Even after clozapine initiation, between 40% and 70% of patients with treatment-resistant schizophrenia will exhibit a poor response to medication. To date, medication augmentation strategies for clozapine have failed, and few options exist to prevent patients from experiencing severe symptoms and hospitalization.11 A pair of studies12,13 conducted in the 2010s yielded findings supporting the use of electroconvulsive therapy in clozapine-resistant patients, but other researchers have concluded that it cannot improve response rates to clozapine.11 Taken together, these treatment gaps support the development and eventual integration of novel therapies into the armamentarium that can supplement the efficacy of existing treatments or replace current standards of care that have unacceptable tolerability profiles. Such alternatives are essential in ongoing efforts to increase the proportion of patients with schizophrenia capable of achieving a full recovery.


“It seems that deciding to take medication is one thing for diagnosed people, but deciding to ensure that it is taken exactly as prescribed at the exact right time is another issue entirely. My brother is proof that it is extremely difficult to keep track of many different medications simultaneously.…A single mismanaged dose can potentially lead to weeks of hardship.…Going without has caused a lot of unnecessary hardship for my brother, and it’s possible that some of his visits to the emergency room for psychological distress could have been avoided entirely.”14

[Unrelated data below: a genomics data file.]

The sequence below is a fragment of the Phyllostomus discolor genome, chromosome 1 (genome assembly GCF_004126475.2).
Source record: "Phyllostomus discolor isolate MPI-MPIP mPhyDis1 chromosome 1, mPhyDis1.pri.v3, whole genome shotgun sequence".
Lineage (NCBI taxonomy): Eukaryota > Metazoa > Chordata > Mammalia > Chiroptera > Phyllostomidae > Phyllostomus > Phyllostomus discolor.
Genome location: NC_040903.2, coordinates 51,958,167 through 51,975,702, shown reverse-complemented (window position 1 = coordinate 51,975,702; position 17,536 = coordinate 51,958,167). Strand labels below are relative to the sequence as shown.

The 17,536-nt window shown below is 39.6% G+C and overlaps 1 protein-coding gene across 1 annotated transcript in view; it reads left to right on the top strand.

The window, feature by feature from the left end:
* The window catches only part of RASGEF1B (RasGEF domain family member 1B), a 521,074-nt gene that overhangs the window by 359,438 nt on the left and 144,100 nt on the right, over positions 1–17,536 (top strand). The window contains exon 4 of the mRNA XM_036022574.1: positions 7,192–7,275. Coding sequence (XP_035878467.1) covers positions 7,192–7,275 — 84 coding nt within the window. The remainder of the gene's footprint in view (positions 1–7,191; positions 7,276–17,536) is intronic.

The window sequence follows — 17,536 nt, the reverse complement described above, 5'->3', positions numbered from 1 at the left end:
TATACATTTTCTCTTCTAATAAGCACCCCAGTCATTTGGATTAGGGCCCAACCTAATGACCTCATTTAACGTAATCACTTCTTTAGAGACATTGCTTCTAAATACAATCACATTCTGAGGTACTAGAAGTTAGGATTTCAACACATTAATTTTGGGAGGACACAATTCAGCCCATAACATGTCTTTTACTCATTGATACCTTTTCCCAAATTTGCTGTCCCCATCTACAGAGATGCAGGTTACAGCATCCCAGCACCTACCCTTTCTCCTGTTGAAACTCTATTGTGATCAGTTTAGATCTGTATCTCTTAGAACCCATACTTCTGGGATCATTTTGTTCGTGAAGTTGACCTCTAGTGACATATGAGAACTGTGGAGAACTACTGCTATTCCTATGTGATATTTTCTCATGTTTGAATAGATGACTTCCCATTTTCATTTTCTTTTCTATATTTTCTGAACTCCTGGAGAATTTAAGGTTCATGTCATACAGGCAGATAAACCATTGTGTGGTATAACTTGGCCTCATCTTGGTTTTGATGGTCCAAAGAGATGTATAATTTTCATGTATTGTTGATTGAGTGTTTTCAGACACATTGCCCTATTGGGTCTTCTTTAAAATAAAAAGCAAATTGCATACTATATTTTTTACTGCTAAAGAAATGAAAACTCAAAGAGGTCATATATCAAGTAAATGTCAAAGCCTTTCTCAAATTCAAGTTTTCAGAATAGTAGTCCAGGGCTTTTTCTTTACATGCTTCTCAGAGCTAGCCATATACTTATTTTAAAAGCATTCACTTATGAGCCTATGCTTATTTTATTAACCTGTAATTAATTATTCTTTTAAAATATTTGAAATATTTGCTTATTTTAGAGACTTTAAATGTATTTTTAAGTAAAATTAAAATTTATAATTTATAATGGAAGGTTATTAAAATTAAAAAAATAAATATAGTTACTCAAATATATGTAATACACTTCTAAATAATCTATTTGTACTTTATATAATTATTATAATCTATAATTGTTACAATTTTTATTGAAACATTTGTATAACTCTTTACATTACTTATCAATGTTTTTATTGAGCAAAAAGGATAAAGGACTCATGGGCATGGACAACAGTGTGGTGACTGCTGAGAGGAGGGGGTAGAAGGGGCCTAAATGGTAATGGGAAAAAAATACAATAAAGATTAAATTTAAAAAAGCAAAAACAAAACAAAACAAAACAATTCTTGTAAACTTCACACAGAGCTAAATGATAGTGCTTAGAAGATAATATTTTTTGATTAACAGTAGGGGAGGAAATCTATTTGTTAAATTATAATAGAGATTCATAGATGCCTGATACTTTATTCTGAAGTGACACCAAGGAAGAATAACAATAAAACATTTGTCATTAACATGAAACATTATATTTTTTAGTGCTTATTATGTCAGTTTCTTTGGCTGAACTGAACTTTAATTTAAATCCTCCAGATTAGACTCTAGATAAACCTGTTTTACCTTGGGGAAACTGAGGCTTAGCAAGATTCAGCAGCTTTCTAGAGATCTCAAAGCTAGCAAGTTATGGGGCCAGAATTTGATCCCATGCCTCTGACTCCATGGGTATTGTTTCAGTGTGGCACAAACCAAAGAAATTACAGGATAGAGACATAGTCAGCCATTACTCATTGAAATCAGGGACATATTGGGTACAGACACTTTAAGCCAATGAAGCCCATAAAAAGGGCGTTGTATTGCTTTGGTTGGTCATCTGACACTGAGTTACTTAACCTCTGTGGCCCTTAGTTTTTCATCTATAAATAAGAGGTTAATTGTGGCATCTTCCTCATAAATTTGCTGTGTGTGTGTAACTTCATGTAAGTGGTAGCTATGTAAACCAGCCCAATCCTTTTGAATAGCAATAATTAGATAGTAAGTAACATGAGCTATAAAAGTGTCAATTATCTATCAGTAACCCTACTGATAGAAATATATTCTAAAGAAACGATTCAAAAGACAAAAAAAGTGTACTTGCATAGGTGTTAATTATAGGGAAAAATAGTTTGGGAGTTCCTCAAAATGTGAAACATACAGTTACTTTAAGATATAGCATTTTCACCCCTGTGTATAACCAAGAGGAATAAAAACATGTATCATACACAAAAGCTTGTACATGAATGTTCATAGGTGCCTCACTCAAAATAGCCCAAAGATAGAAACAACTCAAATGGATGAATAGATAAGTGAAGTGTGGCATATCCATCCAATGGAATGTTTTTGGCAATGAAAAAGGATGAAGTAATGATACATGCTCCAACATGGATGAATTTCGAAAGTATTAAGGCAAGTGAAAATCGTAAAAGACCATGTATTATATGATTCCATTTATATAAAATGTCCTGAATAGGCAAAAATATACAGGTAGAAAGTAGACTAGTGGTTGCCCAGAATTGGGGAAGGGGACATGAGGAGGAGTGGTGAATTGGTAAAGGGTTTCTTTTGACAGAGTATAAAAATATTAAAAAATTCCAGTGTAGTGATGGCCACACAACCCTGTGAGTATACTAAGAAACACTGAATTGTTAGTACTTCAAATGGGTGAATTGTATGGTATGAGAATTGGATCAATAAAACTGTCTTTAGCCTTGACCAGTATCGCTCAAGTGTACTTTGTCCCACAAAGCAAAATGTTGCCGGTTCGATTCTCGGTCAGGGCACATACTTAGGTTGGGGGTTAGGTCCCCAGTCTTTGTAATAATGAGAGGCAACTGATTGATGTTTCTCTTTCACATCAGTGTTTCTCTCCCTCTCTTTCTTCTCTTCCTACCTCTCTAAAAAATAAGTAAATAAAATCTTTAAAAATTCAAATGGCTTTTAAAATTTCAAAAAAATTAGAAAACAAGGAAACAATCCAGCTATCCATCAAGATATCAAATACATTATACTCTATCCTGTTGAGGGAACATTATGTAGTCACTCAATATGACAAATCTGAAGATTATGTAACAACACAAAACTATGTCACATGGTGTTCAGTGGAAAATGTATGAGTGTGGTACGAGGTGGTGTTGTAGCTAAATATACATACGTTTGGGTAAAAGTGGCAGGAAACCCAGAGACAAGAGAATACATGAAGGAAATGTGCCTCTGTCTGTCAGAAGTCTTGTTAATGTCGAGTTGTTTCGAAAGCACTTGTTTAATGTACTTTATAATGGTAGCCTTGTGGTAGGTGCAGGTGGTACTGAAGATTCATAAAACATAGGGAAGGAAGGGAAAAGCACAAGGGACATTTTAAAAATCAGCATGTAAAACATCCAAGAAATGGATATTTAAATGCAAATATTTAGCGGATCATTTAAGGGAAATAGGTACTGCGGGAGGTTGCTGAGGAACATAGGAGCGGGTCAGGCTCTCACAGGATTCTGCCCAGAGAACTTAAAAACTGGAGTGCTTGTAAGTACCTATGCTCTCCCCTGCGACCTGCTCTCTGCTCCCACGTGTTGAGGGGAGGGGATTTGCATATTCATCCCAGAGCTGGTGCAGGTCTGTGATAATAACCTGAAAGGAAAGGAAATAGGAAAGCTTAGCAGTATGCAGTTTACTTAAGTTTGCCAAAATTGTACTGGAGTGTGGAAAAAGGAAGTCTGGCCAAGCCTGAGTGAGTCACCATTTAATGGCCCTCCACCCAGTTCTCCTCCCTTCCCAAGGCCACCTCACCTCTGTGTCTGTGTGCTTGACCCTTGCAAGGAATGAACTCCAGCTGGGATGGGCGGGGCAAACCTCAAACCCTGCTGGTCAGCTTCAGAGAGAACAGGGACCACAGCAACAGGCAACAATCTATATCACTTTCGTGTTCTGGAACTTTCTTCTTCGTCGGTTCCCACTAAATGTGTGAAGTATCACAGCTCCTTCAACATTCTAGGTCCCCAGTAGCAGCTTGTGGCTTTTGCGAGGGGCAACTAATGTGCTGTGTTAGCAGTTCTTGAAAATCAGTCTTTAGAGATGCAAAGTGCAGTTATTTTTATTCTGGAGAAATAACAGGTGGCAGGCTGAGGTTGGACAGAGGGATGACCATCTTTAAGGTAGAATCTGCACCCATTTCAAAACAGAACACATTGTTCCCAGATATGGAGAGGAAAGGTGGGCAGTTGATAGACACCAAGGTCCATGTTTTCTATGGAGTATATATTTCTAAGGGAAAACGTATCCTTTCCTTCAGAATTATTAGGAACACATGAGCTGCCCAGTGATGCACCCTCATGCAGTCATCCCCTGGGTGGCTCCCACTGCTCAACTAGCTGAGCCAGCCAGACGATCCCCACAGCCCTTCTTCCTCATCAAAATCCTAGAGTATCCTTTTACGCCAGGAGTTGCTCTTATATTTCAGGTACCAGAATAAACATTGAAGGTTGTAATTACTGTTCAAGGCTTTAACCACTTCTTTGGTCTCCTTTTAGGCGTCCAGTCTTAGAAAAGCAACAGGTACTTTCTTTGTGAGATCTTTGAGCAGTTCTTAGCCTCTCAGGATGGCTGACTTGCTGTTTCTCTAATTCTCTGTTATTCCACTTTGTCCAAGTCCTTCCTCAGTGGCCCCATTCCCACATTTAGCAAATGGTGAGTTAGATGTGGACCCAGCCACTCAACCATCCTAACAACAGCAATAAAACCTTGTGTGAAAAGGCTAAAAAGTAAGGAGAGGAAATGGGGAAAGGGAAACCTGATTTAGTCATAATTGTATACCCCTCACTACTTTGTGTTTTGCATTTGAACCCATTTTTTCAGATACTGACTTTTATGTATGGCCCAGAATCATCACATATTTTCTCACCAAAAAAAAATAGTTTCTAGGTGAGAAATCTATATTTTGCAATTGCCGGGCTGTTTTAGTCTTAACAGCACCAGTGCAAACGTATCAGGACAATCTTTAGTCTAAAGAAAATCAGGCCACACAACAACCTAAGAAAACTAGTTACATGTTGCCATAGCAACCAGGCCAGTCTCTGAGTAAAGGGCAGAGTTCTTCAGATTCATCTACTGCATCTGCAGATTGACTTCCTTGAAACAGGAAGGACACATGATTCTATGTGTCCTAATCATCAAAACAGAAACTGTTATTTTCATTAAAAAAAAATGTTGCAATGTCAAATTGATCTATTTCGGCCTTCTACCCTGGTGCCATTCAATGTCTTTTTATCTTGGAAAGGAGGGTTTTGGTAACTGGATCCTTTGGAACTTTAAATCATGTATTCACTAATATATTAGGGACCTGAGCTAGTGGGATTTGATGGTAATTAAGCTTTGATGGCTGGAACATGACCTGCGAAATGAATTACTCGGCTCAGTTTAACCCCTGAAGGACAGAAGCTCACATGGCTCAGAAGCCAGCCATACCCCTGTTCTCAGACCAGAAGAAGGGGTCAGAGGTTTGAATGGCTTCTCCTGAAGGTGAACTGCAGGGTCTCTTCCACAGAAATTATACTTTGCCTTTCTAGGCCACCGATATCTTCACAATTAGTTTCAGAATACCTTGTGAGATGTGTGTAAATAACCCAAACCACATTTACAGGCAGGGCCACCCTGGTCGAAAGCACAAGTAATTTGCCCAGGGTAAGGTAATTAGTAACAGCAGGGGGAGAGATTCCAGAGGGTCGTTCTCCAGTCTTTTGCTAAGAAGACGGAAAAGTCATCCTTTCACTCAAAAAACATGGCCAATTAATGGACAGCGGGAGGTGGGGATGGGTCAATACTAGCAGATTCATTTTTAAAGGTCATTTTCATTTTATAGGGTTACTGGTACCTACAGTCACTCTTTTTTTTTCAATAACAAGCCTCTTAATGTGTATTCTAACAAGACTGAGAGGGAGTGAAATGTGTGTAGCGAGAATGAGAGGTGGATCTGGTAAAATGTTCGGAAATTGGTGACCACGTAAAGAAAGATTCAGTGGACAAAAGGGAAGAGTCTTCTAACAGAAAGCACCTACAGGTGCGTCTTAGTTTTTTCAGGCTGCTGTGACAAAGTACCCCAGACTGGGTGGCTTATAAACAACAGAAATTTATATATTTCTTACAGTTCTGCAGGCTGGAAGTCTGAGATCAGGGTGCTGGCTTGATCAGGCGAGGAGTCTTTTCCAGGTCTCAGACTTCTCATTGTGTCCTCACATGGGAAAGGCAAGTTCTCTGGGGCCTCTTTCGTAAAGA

Published online: January 18, 2023.

Relevant financial relationships: Dr Velligan has served as a consultant for Merck, Alkermes, Otsuka, and Janssen; received grant/research support from Biogen; received honoraria from Janssen and Otsuka; and served on the advisory boards for Merck, Janssen, Otsuka, and Alkermes. Dr Rao has served as a consultant for Janssen and Alkermes and received honoraria from Janssen, Alkermes, Otsuka, and Neurocrine.

Funding/support: Financial support for preparation and dissemination of this commentary was provided by Alkermes, Inc. and Sunovion Pharmaceuticals, Inc.

Disclaimer: This evidence-based peer-reviewed commentary was prepared by the CME Institute. The opinions expressed herein are those of the faculty and do not necessarily reflect the views of the CME Institute, the publisher, or the commercial supporters. This article is distributed by Alkermes, Inc. and Sunovion Pharmaceuticals, Inc., for educational purposes only.